I also thought nothing of the fact that, unlike my friends, our house was filled with old furniture ("Our things have a history," my mother would say. "So much more interesting.") And unusual objects like a larger-than-life-size marble bust of Marie Antoinette and a giant ivory birdcage on a stand. One object in particular intrigued my friends. Made around 1860 by the Meissen Porcelain factory near Dresden, Germany, it was called a "Chinese Nodder," a seated pagoda figure with articulated head, hands, and tongue that moved. Ours was larger than the one shown in the photograph and had lovely Fu Manchu mustaches. I wish I still had it. Meissen Nodders in good condition today sell for between eight and ten thousand dollars.

Growing up with the artifacts of the past instilled in me a lifelong passion for history. History—the past—plays an important role in my stories. The Kate Hamilton Mystery series is set in the UK and features American antiques dealer Kate Hamilton. In the first book, Kate finds clues to the identity of a killer in an eighteenth-century marquetry casket (a small chest for valuables). In the second book (available October 2019), the crimes are tied to the Finchley Hoard, a treasure trove buried in 1549 and unearthed in 1818.

And yet the objects of the past are only one part of my fascination with history. My fictional characters live as we do—on the top layer of a deep and complex history that informs and provides context for their lives. No one really escapes their past. The important thing is how we deal with it. And that provides the tension for the fictional world I write about.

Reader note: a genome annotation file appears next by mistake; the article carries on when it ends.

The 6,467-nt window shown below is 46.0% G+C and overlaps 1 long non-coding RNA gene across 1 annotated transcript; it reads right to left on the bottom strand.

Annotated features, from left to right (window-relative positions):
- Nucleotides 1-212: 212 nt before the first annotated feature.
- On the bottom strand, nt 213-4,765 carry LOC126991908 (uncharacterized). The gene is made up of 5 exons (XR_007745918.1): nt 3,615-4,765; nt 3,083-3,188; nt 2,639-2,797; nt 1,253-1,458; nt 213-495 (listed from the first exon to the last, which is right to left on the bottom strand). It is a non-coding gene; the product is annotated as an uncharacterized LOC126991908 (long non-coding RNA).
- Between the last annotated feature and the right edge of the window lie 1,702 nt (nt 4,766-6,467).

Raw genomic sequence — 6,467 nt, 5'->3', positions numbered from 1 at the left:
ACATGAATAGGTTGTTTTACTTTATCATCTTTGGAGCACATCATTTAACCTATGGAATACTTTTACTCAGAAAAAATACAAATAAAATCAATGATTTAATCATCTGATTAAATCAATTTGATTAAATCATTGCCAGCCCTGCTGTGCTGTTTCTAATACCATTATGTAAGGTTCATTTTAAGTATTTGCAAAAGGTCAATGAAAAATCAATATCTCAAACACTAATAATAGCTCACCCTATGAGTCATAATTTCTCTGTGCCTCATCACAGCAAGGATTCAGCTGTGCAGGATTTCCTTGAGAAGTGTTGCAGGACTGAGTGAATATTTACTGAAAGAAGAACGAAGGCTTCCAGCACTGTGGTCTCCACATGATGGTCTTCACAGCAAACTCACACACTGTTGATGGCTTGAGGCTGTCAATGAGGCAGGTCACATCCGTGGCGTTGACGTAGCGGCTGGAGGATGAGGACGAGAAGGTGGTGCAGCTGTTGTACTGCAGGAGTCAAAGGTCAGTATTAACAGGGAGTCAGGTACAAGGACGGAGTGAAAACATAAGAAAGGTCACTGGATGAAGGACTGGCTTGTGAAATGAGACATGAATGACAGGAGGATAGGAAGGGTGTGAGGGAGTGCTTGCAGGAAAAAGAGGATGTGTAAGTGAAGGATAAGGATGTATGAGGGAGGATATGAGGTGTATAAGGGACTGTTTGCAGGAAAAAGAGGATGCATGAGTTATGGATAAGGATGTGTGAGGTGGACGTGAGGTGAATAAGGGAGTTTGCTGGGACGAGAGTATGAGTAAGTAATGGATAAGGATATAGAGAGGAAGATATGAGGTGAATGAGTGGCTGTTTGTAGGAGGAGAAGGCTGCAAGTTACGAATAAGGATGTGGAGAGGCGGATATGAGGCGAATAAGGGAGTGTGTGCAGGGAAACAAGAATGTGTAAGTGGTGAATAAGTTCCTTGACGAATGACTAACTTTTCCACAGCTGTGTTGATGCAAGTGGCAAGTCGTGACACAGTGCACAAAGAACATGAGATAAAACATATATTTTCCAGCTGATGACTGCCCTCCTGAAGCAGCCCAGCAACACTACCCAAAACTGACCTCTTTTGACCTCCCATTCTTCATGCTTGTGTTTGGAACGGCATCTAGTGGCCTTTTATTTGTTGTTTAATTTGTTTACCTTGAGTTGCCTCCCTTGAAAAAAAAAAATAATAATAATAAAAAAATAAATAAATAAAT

A Dream of Death
A Kate Hamilton Mystery, Book 1

Autumn has come and gone on Scotland's Isle of Glenroth, and the islanders gather for the Tartan Ball, the annual end-of-tourist-season gala. Spirits are high. A recently published novel about island history has brought hordes of tourists to the small Hebridean resort community. On the guest list is American antiques dealer Kate Hamilton. Kate returns reluctantly to the island where her husband died, determined to repair her relationship with his sister, proprietor of the island's luxe country house hotel. The next morning a body is found, murdered in a bizarre reenactment of an infamous crime described in the novel. When the Scottish police discount the historical connection, Kate teams up with a vacationing detective inspector from England to unmask a killer determined to rewrite island history—and Kate's future.

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Tuesday, April 16, 2019


Cheddar Meatloaf
Yield: 6 servings

The calendar may say April, but you all know how fickle Mother Nature can be this time of year. One day it’s sunny and 70 degrees, the next day it’s cold and rainy and feeling more like November. On those days what’s better than meatloaf?

1/4 cup Italian breadcrumbs
1 tsp. smoked paprika
1/2 tsp. garlic powder
1/8 cup dried minced onion
1/4 tsp. salt
1 lg. egg
1/2 cup grated sharp cheddar cheese
1-1/3 lbs. meatloaf mixture (equal parts ground beef, pork, and veal)
1/4 cup BBQ sauce
1 tsp. yellow mustard
1 tsp. soy sauce

Preheat oven to 350 degrees F.

In a small bowl whisk together all the dry ingredients.

Whisk the egg. In a large bowl combine the ground meat, the dry ingredients, the egg, and the grated cheddar, mixing by hand until all ingredients are evenly incorporated.

Shape the meat into a loaf approximately 7” x 4” in a casserole dish.